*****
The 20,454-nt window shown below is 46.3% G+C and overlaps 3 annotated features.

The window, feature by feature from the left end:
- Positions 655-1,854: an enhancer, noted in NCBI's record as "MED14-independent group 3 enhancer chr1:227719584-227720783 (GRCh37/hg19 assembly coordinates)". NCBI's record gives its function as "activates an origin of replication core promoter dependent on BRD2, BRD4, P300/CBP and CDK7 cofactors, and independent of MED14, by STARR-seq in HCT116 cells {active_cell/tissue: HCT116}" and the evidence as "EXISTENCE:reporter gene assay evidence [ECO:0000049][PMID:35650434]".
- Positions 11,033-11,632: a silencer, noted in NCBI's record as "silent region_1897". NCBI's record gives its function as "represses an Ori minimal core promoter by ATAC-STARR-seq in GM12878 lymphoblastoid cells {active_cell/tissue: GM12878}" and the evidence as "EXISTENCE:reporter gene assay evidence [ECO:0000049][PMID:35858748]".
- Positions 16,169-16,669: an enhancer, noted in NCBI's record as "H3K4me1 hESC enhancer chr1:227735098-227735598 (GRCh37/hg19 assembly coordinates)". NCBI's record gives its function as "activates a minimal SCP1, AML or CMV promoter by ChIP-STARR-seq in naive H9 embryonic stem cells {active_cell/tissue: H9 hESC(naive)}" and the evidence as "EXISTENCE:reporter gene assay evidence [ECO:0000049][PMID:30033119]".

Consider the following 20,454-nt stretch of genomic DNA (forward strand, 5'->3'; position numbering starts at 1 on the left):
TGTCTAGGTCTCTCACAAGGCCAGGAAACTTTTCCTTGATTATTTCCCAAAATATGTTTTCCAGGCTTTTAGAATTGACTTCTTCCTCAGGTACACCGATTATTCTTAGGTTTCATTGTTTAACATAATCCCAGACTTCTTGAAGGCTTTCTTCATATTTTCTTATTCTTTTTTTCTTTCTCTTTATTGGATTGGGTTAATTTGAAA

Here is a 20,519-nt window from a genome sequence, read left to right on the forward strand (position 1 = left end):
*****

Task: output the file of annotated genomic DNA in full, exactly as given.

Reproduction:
The 20,454-nt window shown below is 46.3% G+C and overlaps 3 annotated features.

The window, feature by feature from the left end:
- Positions 655-1,854: an enhancer, noted in NCBI's record as "MED14-independent group 3 enhancer chr1:227719584-227720783 (GRCh37/hg19 assembly coordinates)". NCBI's record gives its function as "activates an origin of replication core promoter dependent on BRD2, BRD4, P300/CBP and CDK7 cofactors, and independent of MED14, by STARR-seq in HCT116 cells {active_cell/tissue: HCT116}" and the evidence as "EXISTENCE:reporter gene assay evidence [ECO:0000049][PMID:35650434]".
- Positions 11,033-11,632: a silencer, noted in NCBI's record as "silent region_1897". NCBI's record gives its function as "represses an Ori minimal core promoter by ATAC-STARR-seq in GM12878 lymphoblastoid cells {active_cell/tissue: GM12878}" and the evidence as "EXISTENCE:reporter gene assay evidence [ECO:0000049][PMID:35858748]".
- Positions 16,169-16,669: an enhancer, noted in NCBI's record as "H3K4me1 hESC enhancer chr1:227735098-227735598 (GRCh37/hg19 assembly coordinates)". NCBI's record gives its function as "activates a minimal SCP1, AML or CMV promoter by ChIP-STARR-seq in naive H9 embryonic stem cells {active_cell/tissue: H9 hESC(naive)}" and the evidence as "EXISTENCE:reporter gene assay evidence [ECO:0000049][PMID:30033119]".

Consider the following 20,454-nt stretch of genomic DNA (forward strand, 5'->3'; position numbering starts at 1 on the left):
TGTCTAGGTCTCTCACAAGGCCAGGAAACTTTTCCTTGATTATTTCCCAAAATATGTTTTCCAGGCTTTTAGAATTGACTTCTTCCTCAGGTACACCGATTATTCTTAGGTTTCATTGTTTAACATAATCCCAGACTTCTTGAAGGCTTTCTTCATATTTTCTTATTCTTTTTTTCTTTCTCTTTATTGGATTGGGTTAATTTGAAA

Here is a 20,519-nt window from a genome sequence, read left to right on the forward strand (position 1 = left end):